I cannot remember turning 30 years old.  It was 1981.  Who remembers 1981?  Without the use of Google can you tell me one significant event of that year?  I do remember turning 40, 50, and 60.  Each of those birthdays seemed significant.  I suppose the beginning of any new decade in your life is a significant event.  In the spring I will be 65 years old.  Yes, I know it is trendy to say “65 years young” but who are we kidding here?  In anticipation of turning 65 my wife and I attended a Medicare seminar on Monday night.  The room was full of old people.  I jokingly asked my wife if I looked as old as the other people in the room.  She seriously responded, “Have you looked in the mirror lately”?  Much of what you have heard about growing older is true.  Inside of every old person is a young person wondering what the heck happened.  I am being serious when I tell people, especially younger people, that I am 30 in my mind.  However, as the song goes, “Don’t make a promise with your mind that your body can’t keep”.  Turning 65 will be a significant birthday and a bit of a wakeup call.  Sometimes I ask myself, “How many wakeup calls do you need in your life”?  Any significant experience is an opportunity to evaluate your life.  People my age are very conscious of time.  When you know you are running out of it, it increases in value and becomes a precious commodity.  My wife and I would rather have vacation days than pay increases.  Time is an eternally flowing river and I have been swimming in it longer than many and I hope to continue for many more years.  However, even if I make it to 80 or 90 there will still be that 30 year old young person inside me wondering what the heck happened.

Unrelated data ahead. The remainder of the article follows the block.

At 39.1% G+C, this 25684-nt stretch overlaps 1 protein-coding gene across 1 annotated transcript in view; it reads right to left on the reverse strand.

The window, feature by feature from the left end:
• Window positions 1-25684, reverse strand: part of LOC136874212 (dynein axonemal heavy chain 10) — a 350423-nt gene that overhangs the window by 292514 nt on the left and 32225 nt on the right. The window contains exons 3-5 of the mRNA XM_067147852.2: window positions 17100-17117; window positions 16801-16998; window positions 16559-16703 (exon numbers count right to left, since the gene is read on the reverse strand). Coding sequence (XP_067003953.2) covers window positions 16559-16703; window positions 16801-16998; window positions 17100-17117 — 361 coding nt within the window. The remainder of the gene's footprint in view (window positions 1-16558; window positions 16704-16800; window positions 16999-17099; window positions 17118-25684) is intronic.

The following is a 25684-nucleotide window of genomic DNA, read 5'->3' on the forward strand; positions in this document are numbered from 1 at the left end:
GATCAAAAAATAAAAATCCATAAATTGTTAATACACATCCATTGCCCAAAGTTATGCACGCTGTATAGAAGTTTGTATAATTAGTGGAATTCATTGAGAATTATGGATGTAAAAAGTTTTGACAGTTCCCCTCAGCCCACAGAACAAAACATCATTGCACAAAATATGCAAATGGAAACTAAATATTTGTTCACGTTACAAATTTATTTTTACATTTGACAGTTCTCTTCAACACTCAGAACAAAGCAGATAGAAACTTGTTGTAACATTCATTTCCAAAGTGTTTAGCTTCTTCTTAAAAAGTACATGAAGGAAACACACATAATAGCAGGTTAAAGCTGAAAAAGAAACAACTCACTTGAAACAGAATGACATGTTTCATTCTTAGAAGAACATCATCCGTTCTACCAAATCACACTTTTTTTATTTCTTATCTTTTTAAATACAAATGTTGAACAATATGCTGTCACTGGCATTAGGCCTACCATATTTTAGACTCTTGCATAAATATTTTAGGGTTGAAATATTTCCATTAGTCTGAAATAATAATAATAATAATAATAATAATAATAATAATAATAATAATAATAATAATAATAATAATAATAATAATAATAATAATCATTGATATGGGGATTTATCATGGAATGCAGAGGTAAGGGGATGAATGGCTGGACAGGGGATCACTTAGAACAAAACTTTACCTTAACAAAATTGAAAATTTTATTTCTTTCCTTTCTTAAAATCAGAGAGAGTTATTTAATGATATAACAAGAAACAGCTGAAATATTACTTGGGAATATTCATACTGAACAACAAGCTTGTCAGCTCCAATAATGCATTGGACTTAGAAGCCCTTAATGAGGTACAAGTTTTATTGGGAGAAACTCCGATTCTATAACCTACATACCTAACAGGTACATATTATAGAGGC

Wednesday, November 18, 2015

A Journey Of Remembering